As surprising as it may sound, accountable care organizations do not represent a significant paradigm shift in American healthcare: Instead, they are a compilation of "integration tactics" that have been tried at different times and in different systems, according to a new study from the Deloitte Center for Health Solutions.
Overall, the success of ACOs will depend on how well providers, payers, and patients navigate the "challenges that limited the effectiveness of previous integration and accountability efforts," according to the study, "Accountable Care Organizations: A New Model for Sustainable Innovation."
In the healthcare reform legislation signed last month by President Obama, any pilot ACO program will not take effect until January 2012 and initially will be targeted at Medicare beneficiaries. The exact specifications of an ACO will be left to the discretion of the of the HHS Secretary—using the demonstration project to determine what structures and processes work best and for which region of the country.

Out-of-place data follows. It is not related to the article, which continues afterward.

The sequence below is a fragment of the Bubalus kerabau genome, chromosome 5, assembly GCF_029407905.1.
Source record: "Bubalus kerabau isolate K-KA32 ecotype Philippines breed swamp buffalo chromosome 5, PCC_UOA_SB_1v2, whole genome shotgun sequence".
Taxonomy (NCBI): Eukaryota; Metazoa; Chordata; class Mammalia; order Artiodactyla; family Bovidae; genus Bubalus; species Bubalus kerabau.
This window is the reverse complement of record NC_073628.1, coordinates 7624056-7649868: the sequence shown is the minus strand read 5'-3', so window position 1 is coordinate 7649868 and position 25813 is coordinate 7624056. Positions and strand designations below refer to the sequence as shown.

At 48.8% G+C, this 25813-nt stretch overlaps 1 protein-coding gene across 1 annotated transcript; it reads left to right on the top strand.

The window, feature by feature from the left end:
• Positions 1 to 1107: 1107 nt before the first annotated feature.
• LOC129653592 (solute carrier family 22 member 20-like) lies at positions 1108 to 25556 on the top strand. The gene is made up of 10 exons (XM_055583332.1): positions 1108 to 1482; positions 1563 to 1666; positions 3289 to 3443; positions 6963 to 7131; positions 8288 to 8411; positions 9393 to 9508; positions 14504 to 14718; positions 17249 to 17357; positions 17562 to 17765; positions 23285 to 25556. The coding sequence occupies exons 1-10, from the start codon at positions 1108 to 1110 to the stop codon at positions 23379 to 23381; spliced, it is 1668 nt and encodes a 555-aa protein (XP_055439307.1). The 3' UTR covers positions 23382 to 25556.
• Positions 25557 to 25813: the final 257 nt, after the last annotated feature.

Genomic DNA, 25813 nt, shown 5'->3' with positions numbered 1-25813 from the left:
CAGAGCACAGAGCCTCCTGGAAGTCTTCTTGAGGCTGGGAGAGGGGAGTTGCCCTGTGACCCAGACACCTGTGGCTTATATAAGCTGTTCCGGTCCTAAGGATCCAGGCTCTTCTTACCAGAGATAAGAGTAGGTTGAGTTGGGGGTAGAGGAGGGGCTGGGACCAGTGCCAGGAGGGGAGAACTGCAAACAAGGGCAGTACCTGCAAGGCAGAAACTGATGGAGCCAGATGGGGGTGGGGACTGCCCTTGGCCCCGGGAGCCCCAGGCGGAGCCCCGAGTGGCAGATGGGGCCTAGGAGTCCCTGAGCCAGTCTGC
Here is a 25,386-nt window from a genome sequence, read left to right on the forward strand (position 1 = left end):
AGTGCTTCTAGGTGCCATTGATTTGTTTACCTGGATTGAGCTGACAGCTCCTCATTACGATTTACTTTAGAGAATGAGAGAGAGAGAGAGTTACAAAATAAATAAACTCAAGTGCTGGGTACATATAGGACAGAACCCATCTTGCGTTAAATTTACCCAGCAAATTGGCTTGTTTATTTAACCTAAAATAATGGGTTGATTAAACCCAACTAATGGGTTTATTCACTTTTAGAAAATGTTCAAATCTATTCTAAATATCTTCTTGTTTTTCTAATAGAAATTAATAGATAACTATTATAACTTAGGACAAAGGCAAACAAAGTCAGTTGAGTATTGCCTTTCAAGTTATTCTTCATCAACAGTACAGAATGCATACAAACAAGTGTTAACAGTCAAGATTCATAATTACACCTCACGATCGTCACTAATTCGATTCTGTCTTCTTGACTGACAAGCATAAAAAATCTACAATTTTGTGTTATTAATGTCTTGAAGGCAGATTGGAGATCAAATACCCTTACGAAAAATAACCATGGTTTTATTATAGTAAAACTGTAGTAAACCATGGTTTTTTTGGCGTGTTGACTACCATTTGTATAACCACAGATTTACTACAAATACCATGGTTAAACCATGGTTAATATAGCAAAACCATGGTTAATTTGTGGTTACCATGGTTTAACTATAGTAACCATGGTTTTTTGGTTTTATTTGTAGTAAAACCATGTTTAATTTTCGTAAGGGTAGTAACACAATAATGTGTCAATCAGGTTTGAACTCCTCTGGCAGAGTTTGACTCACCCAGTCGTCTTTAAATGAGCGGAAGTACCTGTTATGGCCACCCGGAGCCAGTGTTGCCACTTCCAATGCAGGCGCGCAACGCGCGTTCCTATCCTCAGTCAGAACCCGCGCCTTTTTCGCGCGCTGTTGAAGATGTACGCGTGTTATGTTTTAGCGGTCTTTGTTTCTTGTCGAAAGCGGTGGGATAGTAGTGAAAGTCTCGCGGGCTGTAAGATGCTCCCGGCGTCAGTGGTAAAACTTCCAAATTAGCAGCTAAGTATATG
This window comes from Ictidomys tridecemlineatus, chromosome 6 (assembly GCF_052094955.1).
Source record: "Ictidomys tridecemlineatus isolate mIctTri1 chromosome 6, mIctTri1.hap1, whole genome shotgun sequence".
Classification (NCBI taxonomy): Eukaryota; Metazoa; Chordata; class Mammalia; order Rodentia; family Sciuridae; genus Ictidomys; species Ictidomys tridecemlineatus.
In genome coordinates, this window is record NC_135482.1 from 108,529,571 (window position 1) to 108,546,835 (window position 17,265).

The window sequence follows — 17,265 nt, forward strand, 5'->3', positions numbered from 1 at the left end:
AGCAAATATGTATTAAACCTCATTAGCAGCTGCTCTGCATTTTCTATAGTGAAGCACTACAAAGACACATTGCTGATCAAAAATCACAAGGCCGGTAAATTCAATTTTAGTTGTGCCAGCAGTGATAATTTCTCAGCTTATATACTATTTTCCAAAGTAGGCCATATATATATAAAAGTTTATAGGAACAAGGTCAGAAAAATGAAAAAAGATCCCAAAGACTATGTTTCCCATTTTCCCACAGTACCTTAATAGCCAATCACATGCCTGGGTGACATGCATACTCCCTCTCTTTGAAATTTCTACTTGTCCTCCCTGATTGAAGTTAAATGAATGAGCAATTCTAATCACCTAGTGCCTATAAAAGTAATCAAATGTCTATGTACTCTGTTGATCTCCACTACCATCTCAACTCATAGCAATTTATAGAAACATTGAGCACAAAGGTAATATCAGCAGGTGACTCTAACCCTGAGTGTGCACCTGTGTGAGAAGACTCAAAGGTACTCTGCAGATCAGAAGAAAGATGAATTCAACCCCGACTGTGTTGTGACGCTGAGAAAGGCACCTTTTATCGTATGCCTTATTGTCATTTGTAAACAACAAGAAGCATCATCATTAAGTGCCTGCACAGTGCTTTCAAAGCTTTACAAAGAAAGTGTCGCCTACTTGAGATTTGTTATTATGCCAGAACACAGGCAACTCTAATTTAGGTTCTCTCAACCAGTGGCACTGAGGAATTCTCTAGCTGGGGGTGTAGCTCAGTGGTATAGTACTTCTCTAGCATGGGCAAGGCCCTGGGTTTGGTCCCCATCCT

A functional ACO should include, however, at a minimum primary care physicians, specialists, and usually a hospital; it also should have the ability to administer payments, set benchmarks, measure performance, and distribute shared savings.
Any group of providers that can administer payments has the potential to become an ACO, according to the report. This includes hospital/medical staff organizations, academic medical centers, and proposed collaborations between health plans and providers.
They can further be divided into: 1) integrated Health systems; 2) multi specialty groups; 3) independent practice associations (also referred to as interdependent physician organizations); and 4) physician hospital organizations.
To move forward, though, four challenges will need to be addressed:
Physician buy in. The American Association of Family Physicians, the American College of Cardiologists, and the American Medical Association have stated their support for payment reform—specifically for ACOs. However, considerable physician opposition is likely to arise if an adequate physician business case cannot be made. In particular, physician groups may resist capitation and penalties that put physicians at risk—which in turn could decrease the ability of an ACO to reduce overall healthcare costs.